Sand or sky writing (the kinesthetic requirement) is often mentioned regarding this aspect of the OG approach, however, we only recommend this for the very young student who is still learning letter formations. Older students usually don’t need this, however, sometimes tactile practices are helpful in reinforcing direction of same shaped letters (such as ‘p’, ‘d’, and ‘b’). For this, we have a web-app, which also includes activities for other letter & number reversals as well. In addition, you can create “feel boards” for the letters, or employ other types of tactile ideas such as sand writing if the instructor feels it would be helpful, click here for more on reversals.
Orton-Gillingham Specification #3
The student must be monitored continuously throughout instruction in order to assess progress and areas that are problematic. Data will be used in moving forward to develop a lesson that is prescriptive (designed specifically for the student).
Since our programs are designed for one-on-one and small groups, it is natural that the instructor will continuously monitor his or her student(s). As our programs are laid out and already structured, the instructor does not have to carefully plan the next lesson. While this does not make for a tailored instruction (specifically for a particular student) the review given and the lessons are meant to negate the possibility of missing a sound or rule, and to offer practice (if needed). We do recommend that, after a lesson has been taught, that phonics related games be played. This is where tailoring comes in. Games should be selected based on where practice is most needed.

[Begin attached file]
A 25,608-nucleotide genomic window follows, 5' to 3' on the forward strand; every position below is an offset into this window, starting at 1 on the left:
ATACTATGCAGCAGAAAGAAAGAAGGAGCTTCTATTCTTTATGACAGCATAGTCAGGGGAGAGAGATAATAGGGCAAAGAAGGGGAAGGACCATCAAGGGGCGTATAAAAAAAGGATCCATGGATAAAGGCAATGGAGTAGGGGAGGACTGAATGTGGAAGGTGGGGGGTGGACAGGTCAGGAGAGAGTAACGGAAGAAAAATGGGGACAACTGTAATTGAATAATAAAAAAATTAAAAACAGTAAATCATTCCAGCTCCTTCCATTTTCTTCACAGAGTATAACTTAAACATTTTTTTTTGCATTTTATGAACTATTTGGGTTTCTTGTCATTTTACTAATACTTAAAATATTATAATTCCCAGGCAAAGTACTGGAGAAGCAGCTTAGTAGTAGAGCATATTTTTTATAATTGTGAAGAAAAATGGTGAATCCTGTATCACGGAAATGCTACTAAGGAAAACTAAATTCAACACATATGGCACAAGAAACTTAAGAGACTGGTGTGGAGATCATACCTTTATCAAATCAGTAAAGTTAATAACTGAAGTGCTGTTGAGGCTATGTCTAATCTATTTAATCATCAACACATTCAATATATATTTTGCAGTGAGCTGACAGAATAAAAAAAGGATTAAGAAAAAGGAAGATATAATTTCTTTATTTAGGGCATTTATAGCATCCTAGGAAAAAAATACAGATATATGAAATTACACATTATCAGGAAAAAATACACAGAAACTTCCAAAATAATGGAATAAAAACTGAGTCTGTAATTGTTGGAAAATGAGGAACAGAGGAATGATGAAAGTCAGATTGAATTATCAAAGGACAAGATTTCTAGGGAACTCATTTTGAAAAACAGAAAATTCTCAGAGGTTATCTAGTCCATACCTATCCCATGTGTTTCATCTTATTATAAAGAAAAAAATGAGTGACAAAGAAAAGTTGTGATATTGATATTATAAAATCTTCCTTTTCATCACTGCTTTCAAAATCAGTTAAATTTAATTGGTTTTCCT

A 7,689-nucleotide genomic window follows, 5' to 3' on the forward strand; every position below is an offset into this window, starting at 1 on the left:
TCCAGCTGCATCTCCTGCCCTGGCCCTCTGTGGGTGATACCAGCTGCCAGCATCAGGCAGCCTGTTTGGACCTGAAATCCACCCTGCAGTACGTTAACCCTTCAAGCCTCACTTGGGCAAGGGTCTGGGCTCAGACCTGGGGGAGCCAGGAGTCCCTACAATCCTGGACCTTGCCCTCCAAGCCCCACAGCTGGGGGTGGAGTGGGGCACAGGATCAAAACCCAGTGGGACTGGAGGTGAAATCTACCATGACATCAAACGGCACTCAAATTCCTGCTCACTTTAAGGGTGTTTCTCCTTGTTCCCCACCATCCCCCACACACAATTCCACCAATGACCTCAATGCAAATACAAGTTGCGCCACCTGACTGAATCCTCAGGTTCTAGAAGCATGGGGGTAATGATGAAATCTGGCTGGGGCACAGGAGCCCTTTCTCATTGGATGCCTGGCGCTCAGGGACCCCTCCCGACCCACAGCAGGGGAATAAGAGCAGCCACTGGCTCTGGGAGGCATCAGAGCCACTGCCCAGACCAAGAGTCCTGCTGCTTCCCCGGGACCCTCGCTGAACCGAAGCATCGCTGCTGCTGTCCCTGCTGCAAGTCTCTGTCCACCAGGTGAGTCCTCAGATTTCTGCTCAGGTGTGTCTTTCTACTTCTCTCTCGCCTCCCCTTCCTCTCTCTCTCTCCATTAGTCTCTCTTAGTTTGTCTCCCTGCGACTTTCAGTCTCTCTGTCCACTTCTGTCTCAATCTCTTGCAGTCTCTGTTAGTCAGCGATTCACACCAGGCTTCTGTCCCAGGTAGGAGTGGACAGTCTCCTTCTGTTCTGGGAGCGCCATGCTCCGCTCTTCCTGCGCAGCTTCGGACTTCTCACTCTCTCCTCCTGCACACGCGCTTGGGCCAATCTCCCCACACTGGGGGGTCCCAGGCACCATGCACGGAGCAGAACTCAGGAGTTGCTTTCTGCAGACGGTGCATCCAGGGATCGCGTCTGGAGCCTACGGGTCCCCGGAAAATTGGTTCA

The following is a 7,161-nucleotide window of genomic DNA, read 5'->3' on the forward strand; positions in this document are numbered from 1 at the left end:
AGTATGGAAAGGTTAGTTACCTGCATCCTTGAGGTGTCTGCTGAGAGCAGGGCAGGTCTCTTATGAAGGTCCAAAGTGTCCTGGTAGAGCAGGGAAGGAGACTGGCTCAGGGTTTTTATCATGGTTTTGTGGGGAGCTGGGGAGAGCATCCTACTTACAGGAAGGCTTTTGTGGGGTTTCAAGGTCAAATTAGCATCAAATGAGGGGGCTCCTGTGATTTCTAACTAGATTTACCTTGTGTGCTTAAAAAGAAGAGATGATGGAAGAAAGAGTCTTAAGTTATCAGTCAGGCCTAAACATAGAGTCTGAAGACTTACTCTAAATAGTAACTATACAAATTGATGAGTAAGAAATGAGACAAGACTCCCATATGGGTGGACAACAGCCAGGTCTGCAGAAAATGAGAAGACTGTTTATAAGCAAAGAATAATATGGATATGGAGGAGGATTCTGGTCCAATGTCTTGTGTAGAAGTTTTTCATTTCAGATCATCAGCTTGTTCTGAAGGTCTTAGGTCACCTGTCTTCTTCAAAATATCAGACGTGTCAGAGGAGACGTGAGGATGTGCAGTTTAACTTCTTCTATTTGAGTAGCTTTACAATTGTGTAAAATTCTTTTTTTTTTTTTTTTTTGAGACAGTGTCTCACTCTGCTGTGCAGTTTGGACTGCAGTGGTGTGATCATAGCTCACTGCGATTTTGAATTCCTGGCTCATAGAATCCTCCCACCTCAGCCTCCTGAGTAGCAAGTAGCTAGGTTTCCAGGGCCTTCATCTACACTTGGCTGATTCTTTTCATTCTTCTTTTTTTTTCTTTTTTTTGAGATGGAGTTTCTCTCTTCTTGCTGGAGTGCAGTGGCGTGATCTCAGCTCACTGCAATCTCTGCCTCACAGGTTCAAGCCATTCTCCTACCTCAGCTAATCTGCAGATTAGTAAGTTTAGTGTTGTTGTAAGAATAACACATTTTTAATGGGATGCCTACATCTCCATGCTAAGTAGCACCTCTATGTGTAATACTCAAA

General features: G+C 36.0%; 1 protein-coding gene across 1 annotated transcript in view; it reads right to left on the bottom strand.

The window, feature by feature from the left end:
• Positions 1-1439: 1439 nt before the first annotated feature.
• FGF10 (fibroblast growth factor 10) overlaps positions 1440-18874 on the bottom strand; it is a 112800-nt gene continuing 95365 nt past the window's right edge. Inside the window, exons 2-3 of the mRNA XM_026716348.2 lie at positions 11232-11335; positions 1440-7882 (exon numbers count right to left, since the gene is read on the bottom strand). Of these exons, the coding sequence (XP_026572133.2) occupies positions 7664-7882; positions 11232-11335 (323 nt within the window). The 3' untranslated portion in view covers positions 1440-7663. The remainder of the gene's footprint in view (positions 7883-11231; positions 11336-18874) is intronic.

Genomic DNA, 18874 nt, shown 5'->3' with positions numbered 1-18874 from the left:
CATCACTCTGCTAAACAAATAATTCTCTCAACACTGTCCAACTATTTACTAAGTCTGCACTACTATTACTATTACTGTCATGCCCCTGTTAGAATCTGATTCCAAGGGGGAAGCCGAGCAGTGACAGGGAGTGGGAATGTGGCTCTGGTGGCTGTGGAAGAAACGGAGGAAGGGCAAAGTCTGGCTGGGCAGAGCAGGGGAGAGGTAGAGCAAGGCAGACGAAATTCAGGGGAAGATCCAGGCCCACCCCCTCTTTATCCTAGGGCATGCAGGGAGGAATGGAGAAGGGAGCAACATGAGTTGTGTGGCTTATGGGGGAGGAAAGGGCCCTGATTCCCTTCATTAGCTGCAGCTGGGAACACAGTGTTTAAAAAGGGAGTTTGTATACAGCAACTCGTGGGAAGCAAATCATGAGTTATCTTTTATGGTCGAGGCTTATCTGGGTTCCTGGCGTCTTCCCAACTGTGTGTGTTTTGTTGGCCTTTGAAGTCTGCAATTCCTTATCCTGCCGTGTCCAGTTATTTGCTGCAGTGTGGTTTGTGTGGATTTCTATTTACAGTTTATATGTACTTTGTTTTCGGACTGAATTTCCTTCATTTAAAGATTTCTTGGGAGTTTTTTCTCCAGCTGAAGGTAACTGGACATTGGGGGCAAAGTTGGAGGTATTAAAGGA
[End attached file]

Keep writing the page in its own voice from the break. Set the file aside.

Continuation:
Orton-Gillingham Specification #4
Direct instruction that explains to the student what is to be learned, why it’s to be learned and how it’s to be learned.
Each lesson clearly states what is to be taught at the top of the first page. For students who are older, our program may also give a bit of history, why a word is spelled the way it is. For example, ‘ch’ as the /k/ sound is usually found in a word that is technical in nature, and these words are of Greek origin. We also like students to reach conclusions for themselves. For example, listen to the past tense words “jumped”, do you hear the ‘ed’ at the end? How about the word “listed”? As for how a sound or rule is to be learned, after the first few lessons, students will know what to expect, since the structure is consistent throughout our programs.
Orton-Gillingham Specification #5
Phonics must be taught stressing that words are made up of individual speech sounds and letters represent those sounds.
In our programs, the sounds, as well as the letters that make up those sounds, are taught in accordance with speech. This is done systematically from the most used sounds to the least.
Orton-Gillingham Specification #6